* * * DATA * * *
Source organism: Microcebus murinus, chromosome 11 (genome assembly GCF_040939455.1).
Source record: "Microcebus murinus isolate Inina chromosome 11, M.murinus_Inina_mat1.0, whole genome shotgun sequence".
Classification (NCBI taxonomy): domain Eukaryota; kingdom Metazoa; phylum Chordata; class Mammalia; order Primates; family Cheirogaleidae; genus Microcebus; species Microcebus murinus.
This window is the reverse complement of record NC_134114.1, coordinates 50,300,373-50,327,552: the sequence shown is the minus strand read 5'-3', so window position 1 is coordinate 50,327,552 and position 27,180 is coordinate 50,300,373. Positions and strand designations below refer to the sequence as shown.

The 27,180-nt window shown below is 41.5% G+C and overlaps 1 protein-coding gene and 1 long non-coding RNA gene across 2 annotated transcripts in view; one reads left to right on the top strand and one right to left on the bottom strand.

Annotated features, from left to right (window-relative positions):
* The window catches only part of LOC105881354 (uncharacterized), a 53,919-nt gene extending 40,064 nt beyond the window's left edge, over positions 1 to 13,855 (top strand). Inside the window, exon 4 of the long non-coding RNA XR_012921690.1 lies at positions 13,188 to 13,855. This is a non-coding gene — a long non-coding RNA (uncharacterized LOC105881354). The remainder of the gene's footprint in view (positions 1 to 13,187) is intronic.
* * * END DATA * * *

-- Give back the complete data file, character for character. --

Source organism: Microcebus murinus, chromosome 11 (genome assembly GCF_040939455.1).
Source record: "Microcebus murinus isolate Inina chromosome 11, M.murinus_Inina_mat1.0, whole genome shotgun sequence".
Classification (NCBI taxonomy): domain Eukaryota; kingdom Metazoa; phylum Chordata; class Mammalia; order Primates; family Cheirogaleidae; genus Microcebus; species Microcebus murinus.
This window is the reverse complement of record NC_134114.1, coordinates 50,300,373-50,327,552: the sequence shown is the minus strand read 5'-3', so window position 1 is coordinate 50,327,552 and position 27,180 is coordinate 50,300,373. Positions and strand designations below refer to the sequence as shown.

The 27,180-nt window shown below is 41.5% G+C and overlaps 1 protein-coding gene and 1 long non-coding RNA gene across 2 annotated transcripts in view; one reads left to right on the top strand and one right to left on the bottom strand.

Annotated features, from left to right (window-relative positions):
* The window catches only part of LOC105881354 (uncharacterized), a 53,919-nt gene extending 40,064 nt beyond the window's left edge, over positions 1 to 13,855 (top strand). Inside the window, exon 4 of the long non-coding RNA XR_012921690.1 lies at positions 13,188 to 13,855. This is a non-coding gene — a long non-coding RNA (uncharacterized LOC105881354). The remainder of the gene's footprint in view (positions 1 to 13,187) is intronic.